A decade after Luc Besson first mooted the idea, construction of France’s state-of-the-art film studio complex the Cité du Cinema is on schedule and will be completed in time for a grand opening ahead of Cannes 2012, EuropaCorp project chief Paul Kistner has confirmed.
Besson and his director general Christophe Lambert donned hard hats and protective boots to accompany a handful of EuropaCorp investors and journalists on a tour of the partially constructed site on the northern fringes of Paris on Wednesday [May 4]
“There were some concerns we weren’t going to make it,” Kistner said. “It was a cold winter which delayed work… stopped the concrete setting and stuff like that, but people have been working overtime to keep it schedule and we’re confident it will be ready on time.”
Built on the site of a former power station, facilities on the 62,000 sq m complex will comprise nine soundstages, ranging from 600 sq m to 2,100 sq m in size; a 500-seat projection room, office space, the premises of the prestigious Louis Lumiere film school and a huge 12,000 sq m space for workshops and storing material.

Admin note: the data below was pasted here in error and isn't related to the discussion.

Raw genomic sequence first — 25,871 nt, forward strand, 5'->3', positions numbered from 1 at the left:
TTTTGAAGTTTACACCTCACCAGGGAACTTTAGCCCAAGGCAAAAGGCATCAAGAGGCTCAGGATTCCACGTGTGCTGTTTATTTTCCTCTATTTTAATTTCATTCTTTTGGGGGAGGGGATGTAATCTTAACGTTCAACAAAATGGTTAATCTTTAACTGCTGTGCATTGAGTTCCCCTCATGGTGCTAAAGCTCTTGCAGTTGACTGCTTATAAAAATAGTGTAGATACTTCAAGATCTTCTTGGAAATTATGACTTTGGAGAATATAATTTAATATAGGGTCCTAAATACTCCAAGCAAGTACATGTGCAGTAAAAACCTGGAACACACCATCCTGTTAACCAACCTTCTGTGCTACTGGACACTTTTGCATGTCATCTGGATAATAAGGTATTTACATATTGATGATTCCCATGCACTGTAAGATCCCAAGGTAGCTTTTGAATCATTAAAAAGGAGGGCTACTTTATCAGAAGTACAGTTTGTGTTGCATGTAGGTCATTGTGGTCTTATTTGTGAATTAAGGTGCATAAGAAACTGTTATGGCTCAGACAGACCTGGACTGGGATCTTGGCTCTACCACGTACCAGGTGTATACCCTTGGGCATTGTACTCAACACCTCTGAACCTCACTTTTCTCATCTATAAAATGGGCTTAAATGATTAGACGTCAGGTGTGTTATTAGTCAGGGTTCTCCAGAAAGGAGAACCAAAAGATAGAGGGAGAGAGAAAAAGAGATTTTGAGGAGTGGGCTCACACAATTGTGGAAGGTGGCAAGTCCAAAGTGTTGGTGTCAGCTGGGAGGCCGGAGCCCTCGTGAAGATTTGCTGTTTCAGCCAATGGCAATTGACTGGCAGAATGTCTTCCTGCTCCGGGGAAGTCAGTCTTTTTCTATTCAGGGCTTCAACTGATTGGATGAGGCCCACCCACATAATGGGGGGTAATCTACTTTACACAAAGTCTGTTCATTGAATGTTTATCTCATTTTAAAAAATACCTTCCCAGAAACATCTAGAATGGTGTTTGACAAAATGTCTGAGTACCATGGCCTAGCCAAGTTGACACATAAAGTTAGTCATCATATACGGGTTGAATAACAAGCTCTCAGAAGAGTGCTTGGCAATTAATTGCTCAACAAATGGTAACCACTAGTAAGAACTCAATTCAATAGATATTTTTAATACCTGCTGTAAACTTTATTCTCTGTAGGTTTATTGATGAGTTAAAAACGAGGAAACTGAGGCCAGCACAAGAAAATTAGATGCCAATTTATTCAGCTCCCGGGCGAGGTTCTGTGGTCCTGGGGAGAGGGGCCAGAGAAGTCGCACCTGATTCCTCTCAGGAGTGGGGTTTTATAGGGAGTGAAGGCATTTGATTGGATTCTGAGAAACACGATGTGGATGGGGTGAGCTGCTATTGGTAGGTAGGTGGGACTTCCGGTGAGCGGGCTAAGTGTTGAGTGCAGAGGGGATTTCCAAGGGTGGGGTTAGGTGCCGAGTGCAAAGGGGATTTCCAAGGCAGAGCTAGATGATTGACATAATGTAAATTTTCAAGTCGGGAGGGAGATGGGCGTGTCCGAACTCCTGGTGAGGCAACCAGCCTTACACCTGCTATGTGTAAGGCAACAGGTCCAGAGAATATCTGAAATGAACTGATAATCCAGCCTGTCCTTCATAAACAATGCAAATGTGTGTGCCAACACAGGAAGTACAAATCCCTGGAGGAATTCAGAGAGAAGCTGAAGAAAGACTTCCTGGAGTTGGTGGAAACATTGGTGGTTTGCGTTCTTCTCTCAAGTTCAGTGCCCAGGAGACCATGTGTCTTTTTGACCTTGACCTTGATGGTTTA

The tour was part of EuropaCorp’s presentation of its strategic action plan for 2011 to 2014. EuropaCorp, which has directly invested some €6m in the nine soundstages, will be based at the site from 2012, vacating costly premises on the Rue Faubourg in central Paris.
Visitors briefly toured of one the soundstages as well as the building which will house EuropaCorp’s new headquarters, named the EuropaCorp Tower. The currently derelict shell was the backdrop for a scene from Besson’s 1993 film Leon.
Other investors in the soundstage component of the studio complex, with a price tag of €30m, comprise First Line (10%), Quinta Communications (25%) and Euro Media Group (25%).
The finance for the construction of the entire complex, costing some €130m, was provided by construction firm Vinci and the state development fund the Caisse des Depots et Consignations.